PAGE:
Health and longevity of brain cells depends on the efficiency of their waste removal process, known as autophagy or self-eating. Cells use autophagy to get rid of unwanted protein clumps and broken mitochondria -- cell's energy generators -- among other waste. Accumulation of damaged mitochondria and protein clumps inside the cell are a hallmark of neurodegenerative diseases, such as Parkinson's disease (PD), suggesting a defect in autophagy as a cause of PD. Recent discoveries in the field of genetics support this possibility.
We hypothesize that mutations (changes) in the LRRK2 gene -- a leading genetic cause of PD -- disrupt autophagy, causing the accumulation of damaged mitochondria and/or protein clumps in nerve cells.
We will study autophagy in nerve cells in real time under the microscope, comparing observations in cells with or without mutations in the LRRK2 gene. We predict that disease-associated mutations in LRRK2 will disrupt autophagy. If so, we will try to reverse this disruption with a drug that deactivates LRRK2. We will perform these studies in nerve cells isolated from pre-clinical models and also in human nerve cells to test the consistency of our findings. If they are indeed consistent, then we will perform similar studies in nerve cells donated by people with non-inherited Parkinson's to further confirm our observations.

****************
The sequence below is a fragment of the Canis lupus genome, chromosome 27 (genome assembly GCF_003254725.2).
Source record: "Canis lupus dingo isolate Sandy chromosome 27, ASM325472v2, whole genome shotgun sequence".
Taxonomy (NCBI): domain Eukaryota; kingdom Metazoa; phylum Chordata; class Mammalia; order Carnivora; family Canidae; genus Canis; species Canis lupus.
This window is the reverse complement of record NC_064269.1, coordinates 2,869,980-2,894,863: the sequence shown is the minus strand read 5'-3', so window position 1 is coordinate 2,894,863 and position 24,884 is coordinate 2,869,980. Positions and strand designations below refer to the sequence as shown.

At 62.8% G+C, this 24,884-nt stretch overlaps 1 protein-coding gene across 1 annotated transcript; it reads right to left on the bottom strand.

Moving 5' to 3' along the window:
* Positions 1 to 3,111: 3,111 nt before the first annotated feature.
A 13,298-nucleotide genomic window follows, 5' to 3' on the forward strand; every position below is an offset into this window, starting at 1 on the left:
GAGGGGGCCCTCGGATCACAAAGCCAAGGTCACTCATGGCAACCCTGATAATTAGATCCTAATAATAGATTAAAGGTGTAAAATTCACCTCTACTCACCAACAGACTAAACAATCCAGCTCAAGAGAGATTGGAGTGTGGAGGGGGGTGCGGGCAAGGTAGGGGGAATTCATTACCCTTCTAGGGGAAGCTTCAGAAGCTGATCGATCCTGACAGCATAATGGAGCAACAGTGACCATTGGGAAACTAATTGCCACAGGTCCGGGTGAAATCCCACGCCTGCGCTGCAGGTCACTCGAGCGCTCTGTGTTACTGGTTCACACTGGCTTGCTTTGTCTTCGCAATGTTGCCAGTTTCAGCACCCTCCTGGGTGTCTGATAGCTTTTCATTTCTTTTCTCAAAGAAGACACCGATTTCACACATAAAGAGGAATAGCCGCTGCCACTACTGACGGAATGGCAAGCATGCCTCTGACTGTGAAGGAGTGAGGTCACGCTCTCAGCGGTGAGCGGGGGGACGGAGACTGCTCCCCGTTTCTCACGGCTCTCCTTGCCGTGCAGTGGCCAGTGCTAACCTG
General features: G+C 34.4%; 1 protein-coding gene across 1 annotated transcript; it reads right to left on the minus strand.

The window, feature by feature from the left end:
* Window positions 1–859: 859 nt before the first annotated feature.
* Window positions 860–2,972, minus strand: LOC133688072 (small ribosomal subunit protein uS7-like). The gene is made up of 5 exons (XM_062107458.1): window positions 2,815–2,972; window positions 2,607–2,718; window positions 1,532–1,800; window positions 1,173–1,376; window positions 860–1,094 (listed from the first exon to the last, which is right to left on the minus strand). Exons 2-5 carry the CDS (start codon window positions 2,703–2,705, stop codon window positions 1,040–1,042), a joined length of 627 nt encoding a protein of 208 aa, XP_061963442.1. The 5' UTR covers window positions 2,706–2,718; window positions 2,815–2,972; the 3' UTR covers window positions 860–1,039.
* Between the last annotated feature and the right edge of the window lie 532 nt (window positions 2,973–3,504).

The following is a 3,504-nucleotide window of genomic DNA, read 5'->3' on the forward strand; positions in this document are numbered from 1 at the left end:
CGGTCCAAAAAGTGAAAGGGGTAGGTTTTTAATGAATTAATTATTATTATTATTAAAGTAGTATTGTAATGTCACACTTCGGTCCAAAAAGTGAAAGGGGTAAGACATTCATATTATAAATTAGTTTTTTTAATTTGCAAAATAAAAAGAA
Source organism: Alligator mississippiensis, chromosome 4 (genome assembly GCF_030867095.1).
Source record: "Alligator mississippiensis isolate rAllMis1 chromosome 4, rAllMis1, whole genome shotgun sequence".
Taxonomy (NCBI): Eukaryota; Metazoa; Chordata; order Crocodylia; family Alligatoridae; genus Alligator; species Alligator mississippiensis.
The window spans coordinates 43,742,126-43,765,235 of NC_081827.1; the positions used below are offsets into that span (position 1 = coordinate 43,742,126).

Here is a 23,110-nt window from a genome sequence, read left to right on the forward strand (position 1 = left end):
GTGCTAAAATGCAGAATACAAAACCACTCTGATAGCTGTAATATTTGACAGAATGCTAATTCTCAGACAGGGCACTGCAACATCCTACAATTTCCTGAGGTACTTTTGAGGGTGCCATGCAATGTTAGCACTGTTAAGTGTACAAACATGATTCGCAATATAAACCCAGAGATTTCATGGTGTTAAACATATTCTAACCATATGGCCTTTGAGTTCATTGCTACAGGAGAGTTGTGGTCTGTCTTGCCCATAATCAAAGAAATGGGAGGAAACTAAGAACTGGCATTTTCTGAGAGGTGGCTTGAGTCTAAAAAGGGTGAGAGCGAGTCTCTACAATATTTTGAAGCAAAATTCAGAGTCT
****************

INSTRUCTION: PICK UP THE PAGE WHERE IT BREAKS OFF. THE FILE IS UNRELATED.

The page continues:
Impact on Diagnosis/Treatment of Parkinson's disease:
Positive results of these studies would strongly implicate defects in autophagy as the cause of neurodegeneration in PD and would further support the development of therapies focused on controlling the activity of the LRRK2 protein.
Next Steps for Development:
If deactivation of LRRK2 restores the ability of neurons to dispose of their waste by means of autophagy, then this would open an avenue toward a more specific therapeutic approach.